19. James Wilson Nichols, Now You Can Hear My Horn: The Journal of James Wilson Nichols, ed. Catherine W McDowell (Austin: University of Texas Press, 1968), 151-154; Exley, Texas Tears and Texas Sunshine, 146-147; David Paul Smith, "Frontier Defense and the Cooke County Raid, 1863," West Texas Historical Association Year Book, LXIV (Oct., 1988), 39-41; D. S. Howell, "Along the Texas Frontier During the Civil War," ibid., XIII (Oct., 1937), 85—86; Davis Bitton (ed.), Reminiscences and Civil War Letters of Levi Lamoni Wight: Life in a Mormon Splinter Colony on the Texas Frontier (Salt Lake City: University of Utah Press, 1970), 142-143, 158—160; Seymour Connor (ed.), Dear America: Some Letters of Orange Cicero and Mary America (Aiken) Connor (Austin: Pemberton Press, 1971), 39-4°. 53-54, 73~76> 87.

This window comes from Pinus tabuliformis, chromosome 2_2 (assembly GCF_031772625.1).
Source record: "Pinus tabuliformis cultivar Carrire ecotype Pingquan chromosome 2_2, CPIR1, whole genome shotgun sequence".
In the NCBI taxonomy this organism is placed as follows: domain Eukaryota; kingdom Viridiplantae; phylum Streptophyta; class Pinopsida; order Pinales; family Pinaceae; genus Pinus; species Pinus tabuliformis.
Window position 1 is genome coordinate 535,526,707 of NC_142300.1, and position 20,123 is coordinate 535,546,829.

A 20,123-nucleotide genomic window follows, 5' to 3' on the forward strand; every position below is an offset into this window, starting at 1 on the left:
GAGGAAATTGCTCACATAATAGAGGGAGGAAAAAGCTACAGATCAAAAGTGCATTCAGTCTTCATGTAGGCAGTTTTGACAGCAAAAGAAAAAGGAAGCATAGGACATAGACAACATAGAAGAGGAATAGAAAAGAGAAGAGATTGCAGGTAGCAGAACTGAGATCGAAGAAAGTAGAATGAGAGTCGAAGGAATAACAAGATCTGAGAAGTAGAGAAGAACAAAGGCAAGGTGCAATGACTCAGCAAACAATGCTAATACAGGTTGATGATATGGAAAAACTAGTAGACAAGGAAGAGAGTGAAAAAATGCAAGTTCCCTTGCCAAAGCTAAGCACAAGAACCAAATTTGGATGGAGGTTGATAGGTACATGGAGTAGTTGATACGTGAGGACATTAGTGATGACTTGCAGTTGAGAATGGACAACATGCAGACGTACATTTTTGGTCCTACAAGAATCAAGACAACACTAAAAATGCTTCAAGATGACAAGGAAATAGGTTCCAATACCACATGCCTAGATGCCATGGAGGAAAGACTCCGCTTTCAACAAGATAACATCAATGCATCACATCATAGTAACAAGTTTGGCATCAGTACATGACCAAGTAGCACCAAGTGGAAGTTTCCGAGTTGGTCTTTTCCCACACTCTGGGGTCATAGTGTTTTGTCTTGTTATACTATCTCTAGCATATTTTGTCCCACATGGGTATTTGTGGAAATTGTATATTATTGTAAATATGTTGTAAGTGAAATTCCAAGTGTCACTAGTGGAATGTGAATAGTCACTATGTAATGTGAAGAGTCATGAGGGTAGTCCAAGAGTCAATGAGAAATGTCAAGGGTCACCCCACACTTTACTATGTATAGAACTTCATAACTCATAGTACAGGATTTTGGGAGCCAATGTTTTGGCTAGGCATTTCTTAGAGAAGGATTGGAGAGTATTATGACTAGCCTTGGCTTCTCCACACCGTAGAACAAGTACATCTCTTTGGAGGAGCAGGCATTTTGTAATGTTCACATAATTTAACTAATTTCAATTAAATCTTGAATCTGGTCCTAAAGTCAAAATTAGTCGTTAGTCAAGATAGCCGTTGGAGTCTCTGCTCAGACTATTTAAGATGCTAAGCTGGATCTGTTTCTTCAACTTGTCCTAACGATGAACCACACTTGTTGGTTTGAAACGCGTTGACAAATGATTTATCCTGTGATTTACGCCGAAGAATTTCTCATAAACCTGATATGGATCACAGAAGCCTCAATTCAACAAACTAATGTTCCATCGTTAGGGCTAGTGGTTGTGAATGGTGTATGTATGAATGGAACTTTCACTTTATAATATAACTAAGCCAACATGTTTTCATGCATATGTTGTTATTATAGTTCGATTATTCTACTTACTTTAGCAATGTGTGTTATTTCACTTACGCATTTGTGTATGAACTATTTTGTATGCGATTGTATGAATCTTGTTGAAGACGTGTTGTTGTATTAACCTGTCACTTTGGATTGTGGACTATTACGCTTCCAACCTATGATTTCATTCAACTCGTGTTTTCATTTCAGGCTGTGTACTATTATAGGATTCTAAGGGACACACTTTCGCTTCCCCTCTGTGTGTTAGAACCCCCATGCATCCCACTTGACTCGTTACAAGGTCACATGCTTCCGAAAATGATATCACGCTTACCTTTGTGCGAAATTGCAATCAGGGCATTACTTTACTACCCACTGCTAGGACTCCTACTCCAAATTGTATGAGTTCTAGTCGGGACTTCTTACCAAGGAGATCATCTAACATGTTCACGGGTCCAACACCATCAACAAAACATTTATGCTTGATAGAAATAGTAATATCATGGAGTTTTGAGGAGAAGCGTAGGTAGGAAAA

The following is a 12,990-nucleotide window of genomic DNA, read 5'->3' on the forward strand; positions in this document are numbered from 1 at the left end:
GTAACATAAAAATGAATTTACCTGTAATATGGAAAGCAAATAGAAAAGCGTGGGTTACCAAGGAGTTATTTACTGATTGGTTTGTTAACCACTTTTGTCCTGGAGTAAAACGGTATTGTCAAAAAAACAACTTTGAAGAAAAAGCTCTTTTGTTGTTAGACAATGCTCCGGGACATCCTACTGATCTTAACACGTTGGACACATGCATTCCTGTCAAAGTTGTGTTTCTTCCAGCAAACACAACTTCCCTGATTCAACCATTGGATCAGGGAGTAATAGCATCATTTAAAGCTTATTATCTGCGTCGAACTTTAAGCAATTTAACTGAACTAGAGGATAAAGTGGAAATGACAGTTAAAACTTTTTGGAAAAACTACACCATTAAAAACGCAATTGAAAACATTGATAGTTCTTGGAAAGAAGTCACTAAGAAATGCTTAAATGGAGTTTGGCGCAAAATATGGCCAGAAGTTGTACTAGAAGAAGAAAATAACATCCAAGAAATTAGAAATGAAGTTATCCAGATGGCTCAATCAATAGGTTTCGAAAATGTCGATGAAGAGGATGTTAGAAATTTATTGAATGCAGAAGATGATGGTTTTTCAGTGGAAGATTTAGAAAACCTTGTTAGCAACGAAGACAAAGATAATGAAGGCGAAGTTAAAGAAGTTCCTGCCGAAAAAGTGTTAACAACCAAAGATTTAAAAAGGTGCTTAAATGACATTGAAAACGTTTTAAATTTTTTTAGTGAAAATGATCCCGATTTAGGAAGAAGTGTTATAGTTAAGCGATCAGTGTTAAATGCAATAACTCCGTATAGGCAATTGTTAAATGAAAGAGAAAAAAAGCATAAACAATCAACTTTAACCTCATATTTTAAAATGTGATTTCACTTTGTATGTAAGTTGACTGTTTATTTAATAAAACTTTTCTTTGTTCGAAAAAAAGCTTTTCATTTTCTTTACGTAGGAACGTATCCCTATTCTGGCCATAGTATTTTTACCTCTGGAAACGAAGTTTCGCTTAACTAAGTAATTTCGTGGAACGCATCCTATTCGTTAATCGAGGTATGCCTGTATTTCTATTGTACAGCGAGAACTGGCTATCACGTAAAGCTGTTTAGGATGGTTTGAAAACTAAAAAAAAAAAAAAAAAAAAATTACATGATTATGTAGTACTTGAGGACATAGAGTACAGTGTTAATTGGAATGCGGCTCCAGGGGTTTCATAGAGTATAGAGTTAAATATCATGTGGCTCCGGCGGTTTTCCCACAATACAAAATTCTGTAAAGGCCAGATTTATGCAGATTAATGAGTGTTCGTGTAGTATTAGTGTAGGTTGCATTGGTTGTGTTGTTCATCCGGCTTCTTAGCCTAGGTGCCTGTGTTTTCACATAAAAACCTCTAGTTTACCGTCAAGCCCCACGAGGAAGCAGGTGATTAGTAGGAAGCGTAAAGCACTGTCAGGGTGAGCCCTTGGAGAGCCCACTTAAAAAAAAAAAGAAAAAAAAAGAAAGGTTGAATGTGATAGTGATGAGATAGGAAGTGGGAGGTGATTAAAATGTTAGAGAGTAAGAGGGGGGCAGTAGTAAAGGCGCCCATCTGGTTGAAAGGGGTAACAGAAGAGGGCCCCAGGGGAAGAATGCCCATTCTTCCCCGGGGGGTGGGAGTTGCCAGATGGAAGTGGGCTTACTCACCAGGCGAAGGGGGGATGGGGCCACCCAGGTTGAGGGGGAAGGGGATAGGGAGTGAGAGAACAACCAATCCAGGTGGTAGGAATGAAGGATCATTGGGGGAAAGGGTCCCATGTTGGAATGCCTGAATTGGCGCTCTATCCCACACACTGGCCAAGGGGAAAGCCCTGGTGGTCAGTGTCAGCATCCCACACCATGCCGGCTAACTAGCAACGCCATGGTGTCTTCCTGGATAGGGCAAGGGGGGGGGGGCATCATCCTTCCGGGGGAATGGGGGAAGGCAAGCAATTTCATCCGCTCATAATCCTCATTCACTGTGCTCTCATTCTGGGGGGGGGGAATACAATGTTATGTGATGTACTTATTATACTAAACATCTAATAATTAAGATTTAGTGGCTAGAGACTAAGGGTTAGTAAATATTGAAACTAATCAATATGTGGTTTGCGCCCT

20. Marten, Texas Divided, 107—113; Randolph B. Campbell, An Empire for Slavery: The Peculiar Institution in Texas, 1821—1865 (Baton Rouge: Louisiana State University Press, 1989), 231-233, 243-244.

21. Campbell, Empire for Slavery, 134-239.